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All about inserts

Posted by Cloth Bums on 3rd Oct 2020

All about inserts

If you haven't had the chance to touch and feel this fabrics and types of inserts it can initially be quite confusing as to what is the most absorbent and what is going to be suitable for your child. 

Inserts vs Booster vs Liners... whats the difference?

Inserts - The main absorbency of the nappy - the main 'insert' that is placed in the nappy to collect liquid.

Booster - A 'booster' insert that is added on top of the existing insert to boost absorbency for heavy wetters or sleep time.

Liners - Liners are added to a nappy for a number of reasons, either to absorb moisture quickly and provide a stay due layer, or to collect number twos and make the clean easier.  These are available as disposable or reusable options.


Now about fabrics....

Microfibre

Microfibre is a man made material which is super fast at absorbing liquids, however has a low capacity.  These are cheap to produce and dry quickly, they are often an insert option offered with the more cost effective nappies.  Here are a view pros and cons:

Pros:

  • Cost effective insert
  • Fast absorber
  • Perfect for layering or boosting with slow absorbers to quickly draw in moisture.

Cons:

  • Cannot be placed directly against baby's skin.  It will draw moisture out of the skin causing rashes.
  • Microfibre is prone to compression leaks, meaning that any pressure applied to the area can cause liquid to leak out the side of the nappy.
  • Is not very absorbent, will be fine for the first couple of months but may require extra boosting over time. 

Pre-use care: Microfibre does not require any preparation, however it is suggested any inserts are wash prior to use.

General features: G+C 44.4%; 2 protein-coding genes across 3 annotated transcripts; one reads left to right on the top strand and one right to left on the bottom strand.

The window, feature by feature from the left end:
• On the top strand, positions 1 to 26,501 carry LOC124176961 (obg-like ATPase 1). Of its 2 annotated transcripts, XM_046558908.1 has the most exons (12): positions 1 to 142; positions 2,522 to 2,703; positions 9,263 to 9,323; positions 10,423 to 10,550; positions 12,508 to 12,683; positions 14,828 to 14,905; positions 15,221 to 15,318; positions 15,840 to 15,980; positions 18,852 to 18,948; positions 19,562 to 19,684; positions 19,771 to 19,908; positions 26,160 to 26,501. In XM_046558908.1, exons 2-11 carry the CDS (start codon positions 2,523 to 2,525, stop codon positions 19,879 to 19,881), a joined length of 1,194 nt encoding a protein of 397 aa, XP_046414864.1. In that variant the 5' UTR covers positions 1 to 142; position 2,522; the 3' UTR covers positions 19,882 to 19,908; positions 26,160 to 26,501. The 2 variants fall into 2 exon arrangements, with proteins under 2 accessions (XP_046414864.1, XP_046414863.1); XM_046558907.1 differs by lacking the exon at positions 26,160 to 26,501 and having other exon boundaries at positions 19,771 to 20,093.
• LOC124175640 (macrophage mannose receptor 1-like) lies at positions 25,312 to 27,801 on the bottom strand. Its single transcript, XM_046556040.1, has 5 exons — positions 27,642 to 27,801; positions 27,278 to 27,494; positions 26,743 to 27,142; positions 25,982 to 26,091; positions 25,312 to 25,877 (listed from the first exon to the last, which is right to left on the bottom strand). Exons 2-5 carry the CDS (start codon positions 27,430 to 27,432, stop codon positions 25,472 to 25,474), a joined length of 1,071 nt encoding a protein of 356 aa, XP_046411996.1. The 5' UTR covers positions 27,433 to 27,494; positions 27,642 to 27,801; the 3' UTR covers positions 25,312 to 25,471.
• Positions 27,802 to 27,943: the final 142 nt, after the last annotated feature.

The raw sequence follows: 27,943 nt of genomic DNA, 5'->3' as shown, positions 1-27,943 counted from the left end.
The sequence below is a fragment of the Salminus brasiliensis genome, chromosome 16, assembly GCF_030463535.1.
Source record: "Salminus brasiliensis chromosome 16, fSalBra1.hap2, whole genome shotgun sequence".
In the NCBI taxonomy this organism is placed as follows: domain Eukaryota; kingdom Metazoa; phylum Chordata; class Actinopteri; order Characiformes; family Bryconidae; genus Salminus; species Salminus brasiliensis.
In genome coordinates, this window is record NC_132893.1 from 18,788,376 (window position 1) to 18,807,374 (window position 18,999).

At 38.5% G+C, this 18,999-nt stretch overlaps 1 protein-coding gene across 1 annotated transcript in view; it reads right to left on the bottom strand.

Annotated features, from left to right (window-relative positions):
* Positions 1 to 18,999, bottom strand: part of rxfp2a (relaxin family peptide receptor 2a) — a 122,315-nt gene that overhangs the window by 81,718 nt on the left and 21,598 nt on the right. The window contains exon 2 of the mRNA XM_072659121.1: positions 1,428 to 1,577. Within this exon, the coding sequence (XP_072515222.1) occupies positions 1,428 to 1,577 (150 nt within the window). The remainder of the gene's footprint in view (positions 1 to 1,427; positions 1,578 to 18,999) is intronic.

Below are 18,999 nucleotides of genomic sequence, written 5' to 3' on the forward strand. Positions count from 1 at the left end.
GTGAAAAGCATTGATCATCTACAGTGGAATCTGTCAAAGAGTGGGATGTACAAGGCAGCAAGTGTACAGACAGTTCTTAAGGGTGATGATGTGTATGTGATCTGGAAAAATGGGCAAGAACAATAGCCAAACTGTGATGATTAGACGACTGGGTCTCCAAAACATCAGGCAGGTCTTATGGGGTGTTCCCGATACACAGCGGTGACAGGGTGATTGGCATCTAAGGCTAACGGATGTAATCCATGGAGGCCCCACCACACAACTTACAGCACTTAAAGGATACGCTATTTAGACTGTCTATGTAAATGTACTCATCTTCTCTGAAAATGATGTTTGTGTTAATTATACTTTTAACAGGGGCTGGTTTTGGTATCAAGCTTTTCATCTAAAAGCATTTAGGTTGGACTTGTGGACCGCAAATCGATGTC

How to use: As microfibre cannot directly touch skin it will need to be placed inside a pocket so this material can do its job, with the layer of the nappy between baby's bottom and the insert they are completely safe to use. 


Cotton

Cotton is the original natural fibre of traditional cloth nappies which is cheap and can hold up to 27 times it's body weight in liquid.  It is nice and soft and often combined with other natural materials due to it's great qualities, here are a couple of pros and cons of cotton:

Pros:

  • Great natural absorbency
  • Super soft yet durable
  • Can handle high washing and drying temperatures

Cons:

  • Slower to dry
  • Takes time to build absorbency
  • Typically will shrink between 5 to 10% after washing.


Bamboo

Bamboo is another natural material which is a great absorber, it can hold up to 60% more than cotton making it the perfect combination for cloth nappies. 

Pros:

  • Super absorbent, found in most cloth nappies.
  • Will remain soft after washing multiple times.
  • The bamboo plant is fast growing and requires minimal chemicals in the growing process, it is considered extremely sustainable.

Cons:

  • Slower to dry and can often 'warp' after several washes.  Warping does not effect the absorbency more the cosmetic look of the material.
  • Takes time to build absorbency
  • Typically will shrink between 5 to 10% after washing.

Note: You will often see other terms such as 'bamboo fleece', 'bamboo terry' and 'bamboo jersey' this is simply just the finish of the material. 


Hemp

Hemp is the motherlode of natural absorbency which can hold up to 2.5 times what microfibre can hold. It is super durable and has natural antibacterial properties making it a great material for cloth nappies. This would personally be my favourite material to use as inserts, however there are a couple of things to weigh up...

Pros:

  • SUPER absorbent
  • Durable and naturally trim compared to bamboo
  • Naturally antibacterial.

Cons:

  • Slow at absorbing liquid, often needs to be paired with faster absorbers to draw in liquid quickly. 
  • Can often warp after several washes, this only affects the cosmetic look of the inserts not the functionality.
  • Will require several washes to reach maximum absorbency.  Hemp is coated in natural oils which will take several hot washes to remove, inserts can still be used however they may require more frequent changes in the first couple of uses.